WTC final not just about Virat Kohli and Kane Williamson: Sachin Tendulkar

For Sachin Tendulkar, New Zealand will not be favourites going into the World Test Championship final against India, simply because both teams are equally powerful and well-balanced
Batting great Sachin Tendulkar. (Action Images) PREMIUM
Batting great Sachin Tendulkar. (Action Images)
Updated on Jun 15, 2021 06:42 PM IST
Copy Link
BySanjjeev K Samyal, Mumbai

New Zealand have some momentum heading into the inaugural World Test Championship final after beating England in a Test series at home. They also have the advantage of playing in familiar conditions, with healthy swing and seam movement on offer at Southampton.

Yet, for Sachin Tendulkar, the Kiwis will not be favourites going into the final, simply because both teams are equally powerful and well-balanced.

In a masterclass over the phone, the legendary batsman broke down the possibilities for the final in detail.


What would winning the series against hosts England do to New Zealand’s confidence ahead of the WTC?

Winning (a series) does make a huge difference. It completely changes your mindset. With that winning mindset you know that from any situation you can pull it through. Without any doubt this victory for New Zealand would have charged them up.

Also read | 10 legends from five eras to be inducted into ICC Hall of Fame in inaugural WTC final

But both are strong sides. I wouldn’t rate them (New Zealand) as favourites, I’d say it’s going to be an equal contest.

NZ also have the advantage of playing in familiar conditions, as they are used to playing in similar conditions back home...

I agree. If the match was played in the Middle-East then we would adapt to the conditions that much faster.

Making quick adjustments is to respect the conditions because you know when you are playing in England the overhead conditions change (quickly), that has a major effect on how the surface plays, how the ball swings...the batters know it: that in England you try and play as close to your body as possible.

Will it be tough to pick the ideal playing XI for India?

The batting line-up if would be obvious. We have done well as a team, you wouldn’t want to tinker around with that too much.

(For bowling) one would have to see the surface. Literally till the previous day they will keep watering the surface and depending on how hard the sun is beating down on the surface etc, it all depends on these things. The best part is we have got all-rounders who can come (down the order) and forge decent partnerships. India can play, six batters, three seamers and a spinner; or four seamers and one spinner; or three seamers and two spinners.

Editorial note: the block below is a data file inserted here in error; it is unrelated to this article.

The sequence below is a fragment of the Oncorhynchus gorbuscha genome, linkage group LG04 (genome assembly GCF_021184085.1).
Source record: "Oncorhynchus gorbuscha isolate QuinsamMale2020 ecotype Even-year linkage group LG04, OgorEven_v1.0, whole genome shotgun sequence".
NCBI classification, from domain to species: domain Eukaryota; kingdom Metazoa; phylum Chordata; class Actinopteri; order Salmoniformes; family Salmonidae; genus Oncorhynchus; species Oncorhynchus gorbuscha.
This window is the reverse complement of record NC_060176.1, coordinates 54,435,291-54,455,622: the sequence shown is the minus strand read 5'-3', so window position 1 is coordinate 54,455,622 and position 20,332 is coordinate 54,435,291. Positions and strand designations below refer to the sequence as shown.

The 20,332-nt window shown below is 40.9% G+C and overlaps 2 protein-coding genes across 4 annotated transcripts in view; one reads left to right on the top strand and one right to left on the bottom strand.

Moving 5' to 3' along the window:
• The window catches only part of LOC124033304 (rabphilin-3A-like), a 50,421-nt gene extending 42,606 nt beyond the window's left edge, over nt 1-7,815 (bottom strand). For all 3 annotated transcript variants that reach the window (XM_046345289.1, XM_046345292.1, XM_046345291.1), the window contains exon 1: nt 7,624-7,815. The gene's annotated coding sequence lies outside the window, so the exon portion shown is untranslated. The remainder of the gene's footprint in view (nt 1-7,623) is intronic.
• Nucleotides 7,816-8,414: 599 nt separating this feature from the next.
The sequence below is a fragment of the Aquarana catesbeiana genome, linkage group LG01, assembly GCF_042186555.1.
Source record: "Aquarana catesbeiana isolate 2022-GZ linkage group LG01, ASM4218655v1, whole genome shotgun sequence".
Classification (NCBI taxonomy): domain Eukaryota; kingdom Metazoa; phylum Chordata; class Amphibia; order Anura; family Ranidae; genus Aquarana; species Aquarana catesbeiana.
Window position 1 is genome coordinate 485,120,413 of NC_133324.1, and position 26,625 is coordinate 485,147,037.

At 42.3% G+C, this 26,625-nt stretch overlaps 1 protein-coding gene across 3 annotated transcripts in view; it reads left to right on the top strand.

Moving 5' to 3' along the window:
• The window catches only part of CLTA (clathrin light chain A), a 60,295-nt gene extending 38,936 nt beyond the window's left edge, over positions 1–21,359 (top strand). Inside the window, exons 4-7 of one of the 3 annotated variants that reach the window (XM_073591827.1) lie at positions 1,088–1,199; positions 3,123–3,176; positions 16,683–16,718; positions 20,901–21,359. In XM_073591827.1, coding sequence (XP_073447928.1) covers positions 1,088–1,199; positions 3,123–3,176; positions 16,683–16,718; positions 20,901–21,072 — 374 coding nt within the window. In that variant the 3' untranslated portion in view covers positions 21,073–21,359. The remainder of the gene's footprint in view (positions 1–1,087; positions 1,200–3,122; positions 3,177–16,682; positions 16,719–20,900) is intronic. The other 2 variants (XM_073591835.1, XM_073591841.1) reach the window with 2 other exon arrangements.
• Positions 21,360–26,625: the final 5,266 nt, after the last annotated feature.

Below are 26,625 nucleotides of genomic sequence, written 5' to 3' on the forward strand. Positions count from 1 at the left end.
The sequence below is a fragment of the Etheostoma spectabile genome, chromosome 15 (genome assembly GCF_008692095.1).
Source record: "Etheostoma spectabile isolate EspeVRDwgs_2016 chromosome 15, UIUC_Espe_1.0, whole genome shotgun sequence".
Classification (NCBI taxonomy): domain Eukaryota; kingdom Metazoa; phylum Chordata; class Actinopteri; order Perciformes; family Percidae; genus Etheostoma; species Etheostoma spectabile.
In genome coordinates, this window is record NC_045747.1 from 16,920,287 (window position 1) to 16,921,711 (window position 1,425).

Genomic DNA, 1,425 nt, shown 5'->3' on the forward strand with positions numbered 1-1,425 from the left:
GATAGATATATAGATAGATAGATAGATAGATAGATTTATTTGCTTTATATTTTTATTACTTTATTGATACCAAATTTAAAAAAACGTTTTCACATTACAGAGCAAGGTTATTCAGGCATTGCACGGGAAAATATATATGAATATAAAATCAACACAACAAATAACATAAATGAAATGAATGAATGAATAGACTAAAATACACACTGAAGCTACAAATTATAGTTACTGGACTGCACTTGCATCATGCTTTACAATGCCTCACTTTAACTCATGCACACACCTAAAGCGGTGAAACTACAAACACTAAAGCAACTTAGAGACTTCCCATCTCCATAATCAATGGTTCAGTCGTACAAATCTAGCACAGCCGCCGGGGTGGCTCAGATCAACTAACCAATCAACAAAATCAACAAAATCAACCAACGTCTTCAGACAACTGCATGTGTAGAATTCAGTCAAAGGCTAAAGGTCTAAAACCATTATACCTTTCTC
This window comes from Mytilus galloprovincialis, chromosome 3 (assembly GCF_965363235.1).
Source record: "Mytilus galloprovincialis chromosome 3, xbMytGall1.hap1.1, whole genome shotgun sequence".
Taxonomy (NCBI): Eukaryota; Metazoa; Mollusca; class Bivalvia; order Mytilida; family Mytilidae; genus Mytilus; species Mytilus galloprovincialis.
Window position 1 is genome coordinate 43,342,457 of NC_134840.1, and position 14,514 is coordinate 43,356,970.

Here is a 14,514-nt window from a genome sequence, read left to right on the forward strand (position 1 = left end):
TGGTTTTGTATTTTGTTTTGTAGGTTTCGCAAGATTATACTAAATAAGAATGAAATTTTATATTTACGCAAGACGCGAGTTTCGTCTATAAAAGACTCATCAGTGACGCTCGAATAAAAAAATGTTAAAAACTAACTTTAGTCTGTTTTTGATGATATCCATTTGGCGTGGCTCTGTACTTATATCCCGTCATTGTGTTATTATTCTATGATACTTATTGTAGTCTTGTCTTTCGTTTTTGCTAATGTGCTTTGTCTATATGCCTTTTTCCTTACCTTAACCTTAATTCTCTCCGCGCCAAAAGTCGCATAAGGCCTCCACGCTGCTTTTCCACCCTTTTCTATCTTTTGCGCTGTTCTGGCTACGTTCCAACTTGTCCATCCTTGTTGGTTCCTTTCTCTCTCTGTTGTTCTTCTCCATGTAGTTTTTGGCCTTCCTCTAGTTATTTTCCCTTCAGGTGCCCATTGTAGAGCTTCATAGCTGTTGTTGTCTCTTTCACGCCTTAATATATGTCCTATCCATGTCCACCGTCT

India bowlers had attacked the Australia batsmen successfully with their leg-stump line, do you see that strategy being effective against NZ?

Each batter plays differently, the conditions are different, the ball is different, it will come differently off the surface so you have to assess. I am sure the Indian team would have plenty of meetings and plans, and identify areas where to bowl to whom. But, also taking into consideration, in Australia we played with Kookaburra, here India will be playing with the Dukes. I don’t know if the pitch is going to have as much bounce like the Australian tracks, though I heard that the curator has said the pitch will have decent carry.

When you have good bounce then while sweeping you can always get a top edge, it can either go to short fine-leg or deep square-leg. When there is bounce and no turn then you would want to keep the ball in line (with the stumps). If there is bounce and turn, then you move marginally outside off-stump. Eventually, the idea is to be top of off and middle stump.

Also read | If he performs as he did in his country, India will be in strong position: Panesar predicts ‘match-winner’ of WTC final

From your own experience of playing in England, the great battle with Ryan Sidebottom (200 and after that the series in New Zealand (2008-09), was there anything specific you focused on?

Something that is really critical is how you defend on your front foot. If you are able to sort out your front defence to quality fast bowling, then most of your problems get resolved. Unless you have a weakness against short-pitch bowling. Then short-pitch bowling can create problems.

How much of the teams’ fortunes depend on the two captains, Kane Williamson and Virat Kohli?

I don’t think it is about individuals. Yes they are two important players in the team but, Virat wasn’t there and along with Virat there were many other regular playing members who were missing in the Australia series. Here also, three days ago when New Zealand won the Test match, a number of guys were missing... Kane Williamson, Tim Southee, Kyle Jamieson, BJ Watling. Let’s understand one thing, it is not about individuals. It is how good the team plays as a unit. These players are critical players in both sides, they will add a lot of value to the team, but it not about Virat vs Wiliamson. It is about India versus New Zealand. Individuals come and go.

Enjoy unlimited digital access with HT Premium

Subscribe Now to continue reading
Close Story
Story Saved
Saved Articles
My Reads
Sign out
New Delhi 0C
Thursday, December 09, 2021